Marlon Brando in A Streetcar Named Desire

I realise that the writing on this forum every so often is closely tied with the cinematic arts. I guess the saying of sticking to one thing if you do it, well somewhat well, goes here. On another note, going into this  (hah! It's hardly rocket science, is it?) I always knew what this forum would specifically never be allowed to be about. 1) Essentially, I'm not an interesting person enough to willingly disclose all my daily doabouts and whereabouts or going into length in search of the man behind no myths, yours truly that is (Neither, do I find most of those who do to be, so no need there in feeling sorry for me) 2) I'll be damned if I ever start mindlessly and self-indulgently writing about the things worn on my back or someone else's.Thus nowhere am I in the state to start addresseing critique on the, should we say, wardrobe of today. 

You realise quickly though that even occasionly hosting space for utter unimportances and random guilty pleasures can have legitmy as long as it's done under the pretense of something else or at least in a context that shifts focus into something  just a little bit more mindful and worthwhile. As this is as self-conscious as I'll ever get, I might as well throw in doing something which will definitely be a one-off and remember it as a promise, why don't you?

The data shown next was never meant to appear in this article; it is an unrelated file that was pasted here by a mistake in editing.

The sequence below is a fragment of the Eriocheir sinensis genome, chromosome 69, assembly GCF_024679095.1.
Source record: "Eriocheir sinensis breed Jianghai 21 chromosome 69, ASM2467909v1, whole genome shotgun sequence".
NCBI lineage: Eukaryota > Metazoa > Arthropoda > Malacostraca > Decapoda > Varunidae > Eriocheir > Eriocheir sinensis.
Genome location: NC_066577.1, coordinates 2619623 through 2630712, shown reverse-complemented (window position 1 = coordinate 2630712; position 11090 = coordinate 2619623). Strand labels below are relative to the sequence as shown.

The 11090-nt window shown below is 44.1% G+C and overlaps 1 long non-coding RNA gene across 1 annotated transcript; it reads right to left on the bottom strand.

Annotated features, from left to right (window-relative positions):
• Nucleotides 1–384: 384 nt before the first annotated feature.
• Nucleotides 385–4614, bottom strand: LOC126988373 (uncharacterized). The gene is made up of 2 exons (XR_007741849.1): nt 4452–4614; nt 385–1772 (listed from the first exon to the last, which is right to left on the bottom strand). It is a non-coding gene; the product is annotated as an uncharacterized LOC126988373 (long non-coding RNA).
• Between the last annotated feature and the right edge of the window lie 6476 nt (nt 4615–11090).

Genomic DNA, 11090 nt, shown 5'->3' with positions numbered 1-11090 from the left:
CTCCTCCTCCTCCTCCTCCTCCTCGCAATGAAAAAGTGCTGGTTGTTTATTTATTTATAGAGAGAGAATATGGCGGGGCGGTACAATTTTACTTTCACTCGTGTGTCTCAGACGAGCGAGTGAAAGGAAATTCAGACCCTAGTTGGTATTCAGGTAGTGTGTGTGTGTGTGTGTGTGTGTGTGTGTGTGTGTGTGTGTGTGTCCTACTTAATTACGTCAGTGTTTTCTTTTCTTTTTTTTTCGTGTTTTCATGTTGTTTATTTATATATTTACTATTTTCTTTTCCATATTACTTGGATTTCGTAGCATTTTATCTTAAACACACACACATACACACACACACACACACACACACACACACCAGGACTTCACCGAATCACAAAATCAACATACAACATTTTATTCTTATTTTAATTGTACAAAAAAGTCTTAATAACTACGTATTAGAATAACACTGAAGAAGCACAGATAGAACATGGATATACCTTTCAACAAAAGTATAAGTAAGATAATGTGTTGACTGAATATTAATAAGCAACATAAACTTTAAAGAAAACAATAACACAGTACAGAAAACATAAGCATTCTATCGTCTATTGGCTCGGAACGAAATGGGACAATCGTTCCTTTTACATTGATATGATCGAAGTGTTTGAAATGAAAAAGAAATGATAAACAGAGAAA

Now, given what was just said, I do think that the t-shirt, casual as it is, can result in a very efforlessly smart and good look. Well, provided it is not too loosly or snuggly-fitting and is simple. Black or just white. Afterthought; maybe just black for some people. After all, there is one's complexion to think about... However, in regard to this piece of garment my take is not at all of any interest. No no, what I offer on the subject is of very little worth, please rest assured. Nevertheless, I rather find it interesting to learn what impact the film industry of the wicked west originally had on the boost of sales and popularity of the t-shirt.

Once nothing more than an utile cotton garment worn merely as an undershirt by the army troups in WWI (Apparently, less clear is whose army is to be credited for this introduction. Allegedly, the French Army, British Navy and the British Navy are all exclusively claiming) The film industry would later play a significant part in popularizing the t-shirt, creating a new trend by an original use of this garment that already existed in the wardrobe of every male but was never ever seen worn out on the streets (apart from on the back of construction workers on particularly hot days)

Most notably it was Marlon Brando wearing the t-shirt in Elia Kazan's classic A Streetcar Named Desire that would render this shift. The t-shirt he wore was a "sexualised reimagining" of the standard t-shirt at the time. Up until then t-shirts had no shape, no fit.With the film's costume designer Lucinda Ballard the t-shirt became more accentuating of the physique and revealing, as it was sewn in at the back for Brando. Impressively, Ballard's work on A Streetcar Named Desire earned her an Oscar for costume design. James Dean mimicking his idol Brando would later wear the t-shirt in Rebel Without a Cause and the two would subsequently become advocates of it for a new generation of men; as resorting to clichés will have me say.



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